Every day, most of us must have been an eyewitness to or a victim of the corruption flourishing in different parts of the country. It could be in the form of bribery given for employment, an officer taking bribe for transferring your file to the next department or even yourself offering bribe to a traffic police on breaking a signal etc. Corruption has become a fact of life of every individual in India and has become a global phenomenon worldwide also. If we describe the functioning of our country then we mention it as a democratic country. But, India is being stripped of its democracy day by day because of corrupt activities. Ccorruption has come like an evil which is stealing food from the plates of the people, employment from the hands of calibered candidates, livelihood from the hands of honest and hard working people, taking away the human rights and dignity and convincing the people that it's all for their own good. These entire situations show the presence of structural violence within the country. It refers to a form of violence where some social structure or social institution purportedly harms people by preventing them from meeting their basic needs. The violence can be due to bad political, social, economic and moral conditions. And all these situations together make corruption to prevail in a country. These components of structural violence can be classifieds in following terms:
Political corruption means the use of power by government officials for illicit and secret gain. An illegal act by an elected official comprises political corruption only if their proceedings are directly related to their authorized responsibilities. Connection between bureaucrats, politicians and criminals is the main cause of corruption in every country. The bureaucrats always follow the political orders and don't take any strict action against those criminals. As a result, terrorism takes birth from these criminals. Weak legal system of a country raises corruption. The laws that are neither made timely nor applied suitably and complex laws that need multiple interpretations and reforms consequently reduce the effectiveness of these laws. According to an index shown by Transparency International, a global civic organization leading the fight against corruption, presented that India ranked 94 among 176 territories around the world. The index of Transparency International has been made by considering all the areas in which corruption takes place like education, politics, agriculture, manufacturing, employment etc. India does not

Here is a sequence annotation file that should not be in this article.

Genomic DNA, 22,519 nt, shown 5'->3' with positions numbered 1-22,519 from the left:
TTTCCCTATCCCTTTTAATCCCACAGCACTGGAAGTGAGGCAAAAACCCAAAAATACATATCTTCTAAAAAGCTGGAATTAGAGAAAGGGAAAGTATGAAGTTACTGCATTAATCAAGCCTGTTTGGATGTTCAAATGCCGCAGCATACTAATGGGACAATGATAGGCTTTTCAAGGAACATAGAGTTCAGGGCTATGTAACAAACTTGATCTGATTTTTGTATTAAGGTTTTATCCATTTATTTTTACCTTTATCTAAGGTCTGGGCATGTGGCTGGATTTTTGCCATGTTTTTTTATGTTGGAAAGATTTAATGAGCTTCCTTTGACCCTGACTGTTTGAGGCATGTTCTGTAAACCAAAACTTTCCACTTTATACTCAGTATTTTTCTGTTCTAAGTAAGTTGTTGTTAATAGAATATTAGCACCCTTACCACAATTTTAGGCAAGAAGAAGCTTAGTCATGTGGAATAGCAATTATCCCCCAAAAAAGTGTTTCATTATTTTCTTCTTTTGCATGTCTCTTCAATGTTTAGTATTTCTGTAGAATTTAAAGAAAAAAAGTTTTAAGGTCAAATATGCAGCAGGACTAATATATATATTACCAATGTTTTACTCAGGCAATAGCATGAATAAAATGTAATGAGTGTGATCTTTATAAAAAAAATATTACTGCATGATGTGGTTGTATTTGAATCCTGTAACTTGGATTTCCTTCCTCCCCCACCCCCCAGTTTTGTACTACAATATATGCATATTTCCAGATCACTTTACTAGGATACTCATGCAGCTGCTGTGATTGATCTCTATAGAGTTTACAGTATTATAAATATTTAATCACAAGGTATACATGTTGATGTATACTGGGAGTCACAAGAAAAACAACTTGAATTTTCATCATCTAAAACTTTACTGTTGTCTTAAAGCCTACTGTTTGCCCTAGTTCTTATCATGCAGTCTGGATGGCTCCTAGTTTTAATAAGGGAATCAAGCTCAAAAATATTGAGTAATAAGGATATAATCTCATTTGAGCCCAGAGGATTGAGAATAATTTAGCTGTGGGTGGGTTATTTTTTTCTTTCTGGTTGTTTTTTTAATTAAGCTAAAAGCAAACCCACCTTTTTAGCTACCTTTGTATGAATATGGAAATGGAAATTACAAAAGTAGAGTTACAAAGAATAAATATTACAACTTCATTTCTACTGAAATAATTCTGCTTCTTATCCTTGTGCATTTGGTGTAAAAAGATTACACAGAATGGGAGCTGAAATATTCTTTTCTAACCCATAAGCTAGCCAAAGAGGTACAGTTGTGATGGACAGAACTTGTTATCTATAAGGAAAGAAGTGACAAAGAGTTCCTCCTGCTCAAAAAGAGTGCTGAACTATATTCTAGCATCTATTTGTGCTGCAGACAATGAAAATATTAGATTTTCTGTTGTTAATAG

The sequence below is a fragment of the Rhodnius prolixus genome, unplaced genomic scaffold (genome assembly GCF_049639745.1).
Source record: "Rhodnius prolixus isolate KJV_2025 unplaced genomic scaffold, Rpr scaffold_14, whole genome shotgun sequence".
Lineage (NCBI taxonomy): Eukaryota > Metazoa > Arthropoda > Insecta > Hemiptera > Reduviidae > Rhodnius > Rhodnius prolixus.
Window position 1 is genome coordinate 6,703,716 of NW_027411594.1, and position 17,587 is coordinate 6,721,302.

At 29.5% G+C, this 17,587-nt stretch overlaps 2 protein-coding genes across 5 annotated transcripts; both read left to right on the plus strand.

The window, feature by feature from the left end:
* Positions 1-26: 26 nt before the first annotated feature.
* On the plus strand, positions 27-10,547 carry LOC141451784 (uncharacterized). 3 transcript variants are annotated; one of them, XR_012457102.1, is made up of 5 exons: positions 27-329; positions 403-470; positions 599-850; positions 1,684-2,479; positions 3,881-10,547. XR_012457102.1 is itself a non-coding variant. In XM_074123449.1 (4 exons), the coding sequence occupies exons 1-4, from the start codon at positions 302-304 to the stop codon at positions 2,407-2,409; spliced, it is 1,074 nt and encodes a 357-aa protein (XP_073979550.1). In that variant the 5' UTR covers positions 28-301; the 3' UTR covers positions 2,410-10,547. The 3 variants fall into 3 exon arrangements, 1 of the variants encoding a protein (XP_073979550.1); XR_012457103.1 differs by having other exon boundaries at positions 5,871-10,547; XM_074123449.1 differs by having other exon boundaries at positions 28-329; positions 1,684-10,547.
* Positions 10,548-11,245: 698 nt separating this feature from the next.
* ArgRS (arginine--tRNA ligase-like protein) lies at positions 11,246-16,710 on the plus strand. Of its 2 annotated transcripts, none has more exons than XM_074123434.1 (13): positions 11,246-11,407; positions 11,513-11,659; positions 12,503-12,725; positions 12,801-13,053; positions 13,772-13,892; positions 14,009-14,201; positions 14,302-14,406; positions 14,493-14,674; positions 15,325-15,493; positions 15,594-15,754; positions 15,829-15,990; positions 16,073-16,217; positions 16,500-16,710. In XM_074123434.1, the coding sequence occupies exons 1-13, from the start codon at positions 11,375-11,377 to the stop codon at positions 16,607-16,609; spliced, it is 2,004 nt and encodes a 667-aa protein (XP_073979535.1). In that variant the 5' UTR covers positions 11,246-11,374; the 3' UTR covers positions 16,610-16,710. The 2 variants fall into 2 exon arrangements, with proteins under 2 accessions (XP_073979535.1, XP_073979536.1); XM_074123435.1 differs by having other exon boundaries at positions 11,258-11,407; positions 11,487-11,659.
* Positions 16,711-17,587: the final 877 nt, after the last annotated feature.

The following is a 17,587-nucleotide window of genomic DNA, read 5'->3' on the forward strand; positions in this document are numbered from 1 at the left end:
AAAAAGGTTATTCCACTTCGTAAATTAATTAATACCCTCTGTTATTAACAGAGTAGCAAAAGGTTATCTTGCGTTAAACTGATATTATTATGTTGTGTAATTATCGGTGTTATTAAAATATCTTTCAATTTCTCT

have any particular commandments to avert corruption. The scope of ambiguity creates an advantageous arena. Until people react strongly by discarding crooked people in elections, one should not look forward to have a lot from the system.
There have been ' big- t i cket corruptions' in the Indian economy such as Bofors (1989), Harshad Mehta (1992), palmolein oil imports in Kerala (1992), fodder in Bihar (1996), the Barak missile (2001), cash for votes (2008), Satyam (2008), Madhu Koda and mining (2009), 2G Spectrum (2010), Commonwealth Games (2010), Adarsh Housing Society (2010), JBT Teacher's recruitment scam in Haryana (2013) and the latest scam in education i.e. Answer sheet Scam in M.D.U, Rohtak . These Scams were of the biggest in their domain. Hence, corruption has become a permanent sin for India because the big-ticket corruptions have increased continuously.
Moral corruption includes the corruption of principles, conventions and normal human desires. Poor functioning of the countries has tightened the relationship of corruption and people. Lack of ethical qualities and morality among administrators and politicians, illiteracy among multifarious laws and lack of actions to eradicate corruption depress the people for taking steps against corruption. Aristotle (1943) made a link between corruption and unethical behavior. He explained that a man acts in an unethical way when he becomes a slave of his emotions, mind and thinking i.e jealousy, anger, hate, egoism; revenge etc. and only in that situation a person breaks law and corruption prevails . It is termed as perpetration of immoral behavior or corruption. Pascal (1982) also has made a link between corruption and unethical behaviour of humans. Some researchers also argue that government plays a vital role in vanishing of the moral values of the people.